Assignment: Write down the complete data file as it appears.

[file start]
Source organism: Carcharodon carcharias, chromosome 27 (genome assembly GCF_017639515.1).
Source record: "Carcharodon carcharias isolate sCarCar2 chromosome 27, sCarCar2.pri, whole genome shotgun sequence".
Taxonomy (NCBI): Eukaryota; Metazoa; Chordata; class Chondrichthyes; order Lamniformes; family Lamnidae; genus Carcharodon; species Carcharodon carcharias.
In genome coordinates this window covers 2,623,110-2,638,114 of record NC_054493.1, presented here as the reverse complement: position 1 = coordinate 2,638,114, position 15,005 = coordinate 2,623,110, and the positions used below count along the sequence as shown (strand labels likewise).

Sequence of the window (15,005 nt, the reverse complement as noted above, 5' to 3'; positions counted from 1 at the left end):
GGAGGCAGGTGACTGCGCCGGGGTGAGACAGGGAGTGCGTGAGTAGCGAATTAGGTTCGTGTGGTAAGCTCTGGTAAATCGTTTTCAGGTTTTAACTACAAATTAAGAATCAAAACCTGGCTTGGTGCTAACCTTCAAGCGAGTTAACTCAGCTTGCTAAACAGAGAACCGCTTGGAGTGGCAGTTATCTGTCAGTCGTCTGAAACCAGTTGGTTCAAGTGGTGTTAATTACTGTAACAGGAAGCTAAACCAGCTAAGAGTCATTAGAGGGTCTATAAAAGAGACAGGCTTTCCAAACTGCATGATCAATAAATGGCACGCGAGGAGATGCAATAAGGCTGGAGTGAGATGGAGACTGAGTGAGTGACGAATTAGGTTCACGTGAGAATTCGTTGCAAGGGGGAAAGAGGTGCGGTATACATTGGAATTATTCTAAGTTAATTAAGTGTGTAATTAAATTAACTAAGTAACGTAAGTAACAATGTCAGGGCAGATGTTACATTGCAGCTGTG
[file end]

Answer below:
Source organism: Carcharodon carcharias, chromosome 27 (genome assembly GCF_017639515.1).
Source record: "Carcharodon carcharias isolate sCarCar2 chromosome 27, sCarCar2.pri, whole genome shotgun sequence".
Taxonomy (NCBI): Eukaryota; Metazoa; Chordata; class Chondrichthyes; order Lamniformes; family Lamnidae; genus Carcharodon; species Carcharodon carcharias.
In genome coordinates this window covers 2,623,110-2,638,114 of record NC_054493.1, presented here as the reverse complement: position 1 = coordinate 2,638,114, position 15,005 = coordinate 2,623,110, and the positions used below count along the sequence as shown (strand labels likewise).

Sequence of the window (15,005 nt, the reverse complement as noted above, 5' to 3'; positions counted from 1 at the left end):
GGAGGCAGGTGACTGCGCCGGGGTGAGACAGGGAGTGCGTGAGTAGCGAATTAGGTTCGTGTGGTAAGCTCTGGTAAATCGTTTTCAGGTTTTAACTACAAATTAAGAATCAAAACCTGGCTTGGTGCTAACCTTCAAGCGAGTTAACTCAGCTTGCTAAACAGAGAACCGCTTGGAGTGGCAGTTATCTGTCAGTCGTCTGAAACCAGTTGGTTCAAGTGGTGTTAATTACTGTAACAGGAAGCTAAACCAGCTAAGAGTCATTAGAGGGTCTATAAAAGAGACAGGCTTTCCAAACTGCATGATCAATAAATGGCACGCGAGGAGATGCAATAAGGCTGGAGTGAGATGGAGACTGAGTGAGTGACGAATTAGGTTCACGTGAGAATTCGTTGCAAGGGGGAAAGAGGTGCGGTATACATTGGAATTATTCTAAGTTAATTAAGTGTGTAATTAAATTAACTAAGTAACGTAAGTAACAATGTCAGGGCAGATGTTACATTGCAGCTGTG